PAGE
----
Effects of fragmentation and landscape variation on tree diversity in post-logging regrowth forests of the Southern Philippines
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The conservation value of forest fragments remains controversial. An extensive inventory of rainforest trees in post-logging regrowth forest in the southern Philippines provided a rare opportunity to compare stem density, species richness, diversity and biotic similarity between two types of post-logging forests: broken-canopy forest fragments and adjacent tracts of closed-canopy ‘contiguous’ forest. Tree density was much lower in the fragments, but rarefied species richness was higher. ‘Hill’ numbers, computed as the exponential of Shannon’s diversity index and the inverse of Simpson’s diversity index, indicated that fragments have higher numbers of typical and dominant species compared to contiguous forest. Beta diversity (based on species incidence) and the exponential of Shannon’s diversity index was higher in fragmented forest, indicating higher spatial species turnover than in contiguous forest samples. Lower mean values of the Chao-Jaccard index in fragmented forest compared to contiguous forest also indicated a lower probability of shared species across fragments. The high species richness of contiguous forest showed that an earlier single logging event had not caused biodiversity to be degraded leaving mostly generalist species. Fragmentation and further low-level utilisation by local farmers has also not caused acute degradation. Post-logging regrowth forest fragments present a window of opportunity for conservation that may disappear in a few years as edge effects become more apparent. For the conservation of trees in forests in south-east Asia generally, our findings also suggest that while conservation of remaining primary forest may be preferable, the conservation value of post-logging regrowth forests can also be high.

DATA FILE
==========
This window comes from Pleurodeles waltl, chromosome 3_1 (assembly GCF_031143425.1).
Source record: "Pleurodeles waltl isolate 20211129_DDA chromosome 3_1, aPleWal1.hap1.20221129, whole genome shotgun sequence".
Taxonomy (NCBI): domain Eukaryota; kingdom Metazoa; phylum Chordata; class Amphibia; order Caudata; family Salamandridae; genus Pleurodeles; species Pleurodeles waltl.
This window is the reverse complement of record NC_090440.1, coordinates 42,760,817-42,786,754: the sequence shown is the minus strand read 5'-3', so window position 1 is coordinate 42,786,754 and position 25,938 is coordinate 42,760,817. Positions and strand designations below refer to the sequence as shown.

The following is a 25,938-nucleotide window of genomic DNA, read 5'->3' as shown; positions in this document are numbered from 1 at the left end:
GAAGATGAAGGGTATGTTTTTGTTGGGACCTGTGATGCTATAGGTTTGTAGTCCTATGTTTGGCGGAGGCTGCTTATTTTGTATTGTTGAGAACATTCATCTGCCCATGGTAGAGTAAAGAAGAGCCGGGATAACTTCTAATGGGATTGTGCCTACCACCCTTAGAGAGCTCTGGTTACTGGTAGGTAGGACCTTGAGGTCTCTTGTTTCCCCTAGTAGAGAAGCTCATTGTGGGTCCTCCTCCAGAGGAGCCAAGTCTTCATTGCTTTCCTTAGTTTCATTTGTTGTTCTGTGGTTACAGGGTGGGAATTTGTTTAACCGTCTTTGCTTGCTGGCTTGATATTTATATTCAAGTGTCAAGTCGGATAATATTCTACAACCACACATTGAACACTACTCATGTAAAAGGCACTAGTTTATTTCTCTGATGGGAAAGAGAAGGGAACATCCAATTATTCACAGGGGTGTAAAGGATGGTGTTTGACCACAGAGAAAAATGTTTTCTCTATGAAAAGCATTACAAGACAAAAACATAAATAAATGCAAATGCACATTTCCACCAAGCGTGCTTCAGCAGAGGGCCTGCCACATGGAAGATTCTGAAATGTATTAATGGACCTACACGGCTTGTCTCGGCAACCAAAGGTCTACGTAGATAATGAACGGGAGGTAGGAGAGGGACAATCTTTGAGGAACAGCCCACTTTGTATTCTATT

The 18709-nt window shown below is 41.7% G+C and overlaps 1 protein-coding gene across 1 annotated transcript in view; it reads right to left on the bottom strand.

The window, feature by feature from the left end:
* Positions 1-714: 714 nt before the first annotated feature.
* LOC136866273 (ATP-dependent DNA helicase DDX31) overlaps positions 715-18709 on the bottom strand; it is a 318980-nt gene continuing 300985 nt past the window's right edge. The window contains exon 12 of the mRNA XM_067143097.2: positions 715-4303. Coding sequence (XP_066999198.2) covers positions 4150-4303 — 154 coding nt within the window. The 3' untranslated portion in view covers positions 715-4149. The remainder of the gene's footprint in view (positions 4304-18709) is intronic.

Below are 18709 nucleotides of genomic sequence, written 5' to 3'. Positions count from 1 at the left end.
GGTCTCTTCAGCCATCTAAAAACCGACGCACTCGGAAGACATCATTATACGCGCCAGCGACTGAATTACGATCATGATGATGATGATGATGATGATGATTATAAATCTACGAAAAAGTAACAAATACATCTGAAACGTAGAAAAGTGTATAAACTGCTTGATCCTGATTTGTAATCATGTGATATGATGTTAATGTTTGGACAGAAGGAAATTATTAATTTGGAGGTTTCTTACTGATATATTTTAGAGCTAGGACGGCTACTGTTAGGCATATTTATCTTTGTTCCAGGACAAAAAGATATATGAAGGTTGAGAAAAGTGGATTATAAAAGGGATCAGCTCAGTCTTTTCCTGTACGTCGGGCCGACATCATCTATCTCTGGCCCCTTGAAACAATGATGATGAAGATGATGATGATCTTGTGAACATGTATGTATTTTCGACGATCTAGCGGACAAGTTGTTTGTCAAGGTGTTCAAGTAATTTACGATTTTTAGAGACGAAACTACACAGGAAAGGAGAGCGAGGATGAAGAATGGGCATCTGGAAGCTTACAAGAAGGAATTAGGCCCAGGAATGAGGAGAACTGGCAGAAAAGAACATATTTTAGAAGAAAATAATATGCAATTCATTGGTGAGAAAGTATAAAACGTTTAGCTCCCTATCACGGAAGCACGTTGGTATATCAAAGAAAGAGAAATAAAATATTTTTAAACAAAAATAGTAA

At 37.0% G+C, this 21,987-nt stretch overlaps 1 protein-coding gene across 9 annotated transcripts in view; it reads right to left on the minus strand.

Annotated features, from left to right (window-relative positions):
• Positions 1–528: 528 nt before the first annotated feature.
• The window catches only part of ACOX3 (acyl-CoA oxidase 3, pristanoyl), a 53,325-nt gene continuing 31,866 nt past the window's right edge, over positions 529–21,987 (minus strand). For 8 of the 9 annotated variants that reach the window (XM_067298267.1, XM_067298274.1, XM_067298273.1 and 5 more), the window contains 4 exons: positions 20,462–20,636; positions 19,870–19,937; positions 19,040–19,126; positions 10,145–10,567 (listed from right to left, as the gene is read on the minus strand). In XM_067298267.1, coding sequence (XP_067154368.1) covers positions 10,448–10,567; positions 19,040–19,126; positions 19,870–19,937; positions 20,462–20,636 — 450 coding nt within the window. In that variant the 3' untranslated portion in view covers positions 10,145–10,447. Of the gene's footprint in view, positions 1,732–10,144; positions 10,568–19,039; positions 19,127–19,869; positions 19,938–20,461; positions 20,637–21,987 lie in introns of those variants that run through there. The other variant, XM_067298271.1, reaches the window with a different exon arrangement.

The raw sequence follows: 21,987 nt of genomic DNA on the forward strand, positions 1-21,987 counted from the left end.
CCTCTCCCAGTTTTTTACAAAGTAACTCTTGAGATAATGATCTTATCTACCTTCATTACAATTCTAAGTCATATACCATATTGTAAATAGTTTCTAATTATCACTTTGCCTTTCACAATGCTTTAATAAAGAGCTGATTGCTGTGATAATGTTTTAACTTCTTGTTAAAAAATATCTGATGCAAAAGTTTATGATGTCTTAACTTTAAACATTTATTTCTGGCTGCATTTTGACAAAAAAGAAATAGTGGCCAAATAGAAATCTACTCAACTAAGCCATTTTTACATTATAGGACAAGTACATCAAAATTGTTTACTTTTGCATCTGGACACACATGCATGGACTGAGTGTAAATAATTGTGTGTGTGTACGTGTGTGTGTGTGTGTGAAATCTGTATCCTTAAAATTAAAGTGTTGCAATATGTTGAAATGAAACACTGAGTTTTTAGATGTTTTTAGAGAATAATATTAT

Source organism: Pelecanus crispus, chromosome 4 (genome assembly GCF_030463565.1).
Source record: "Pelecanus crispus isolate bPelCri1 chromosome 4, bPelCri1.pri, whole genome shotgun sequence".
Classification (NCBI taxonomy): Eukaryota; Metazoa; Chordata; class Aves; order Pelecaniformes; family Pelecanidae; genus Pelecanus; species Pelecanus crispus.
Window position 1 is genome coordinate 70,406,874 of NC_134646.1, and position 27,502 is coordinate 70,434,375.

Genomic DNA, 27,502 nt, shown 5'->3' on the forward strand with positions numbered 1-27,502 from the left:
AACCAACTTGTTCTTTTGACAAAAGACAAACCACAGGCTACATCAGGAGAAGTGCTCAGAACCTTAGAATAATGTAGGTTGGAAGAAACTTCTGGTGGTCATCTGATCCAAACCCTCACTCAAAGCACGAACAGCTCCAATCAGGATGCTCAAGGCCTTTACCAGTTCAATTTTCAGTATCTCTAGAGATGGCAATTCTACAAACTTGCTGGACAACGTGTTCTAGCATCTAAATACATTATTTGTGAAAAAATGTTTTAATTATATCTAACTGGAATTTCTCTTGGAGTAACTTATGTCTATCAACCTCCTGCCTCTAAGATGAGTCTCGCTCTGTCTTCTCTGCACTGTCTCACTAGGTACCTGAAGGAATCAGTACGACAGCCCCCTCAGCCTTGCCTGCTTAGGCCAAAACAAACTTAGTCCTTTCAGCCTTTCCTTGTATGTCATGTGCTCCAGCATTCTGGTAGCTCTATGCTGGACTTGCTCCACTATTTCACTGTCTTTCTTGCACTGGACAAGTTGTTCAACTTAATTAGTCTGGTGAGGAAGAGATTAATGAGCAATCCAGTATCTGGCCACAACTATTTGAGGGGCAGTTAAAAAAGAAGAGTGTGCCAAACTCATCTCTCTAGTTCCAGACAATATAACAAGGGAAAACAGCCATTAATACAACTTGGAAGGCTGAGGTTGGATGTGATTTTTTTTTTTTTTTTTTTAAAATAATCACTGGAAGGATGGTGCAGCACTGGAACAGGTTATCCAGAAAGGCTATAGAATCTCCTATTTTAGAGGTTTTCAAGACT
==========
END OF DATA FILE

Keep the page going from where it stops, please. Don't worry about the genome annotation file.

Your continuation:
KeywordsBiodiversity Forest conservation Species richness Biotic similarity Forest restoration
The authors would like to acknowledge our use of EstimateS software provided as a free internet download by Rober K. Colwell of the University of Connecticut. The assistance of Mr. Nelson Quilario in identifying tree species is also gratefully acknowledged.
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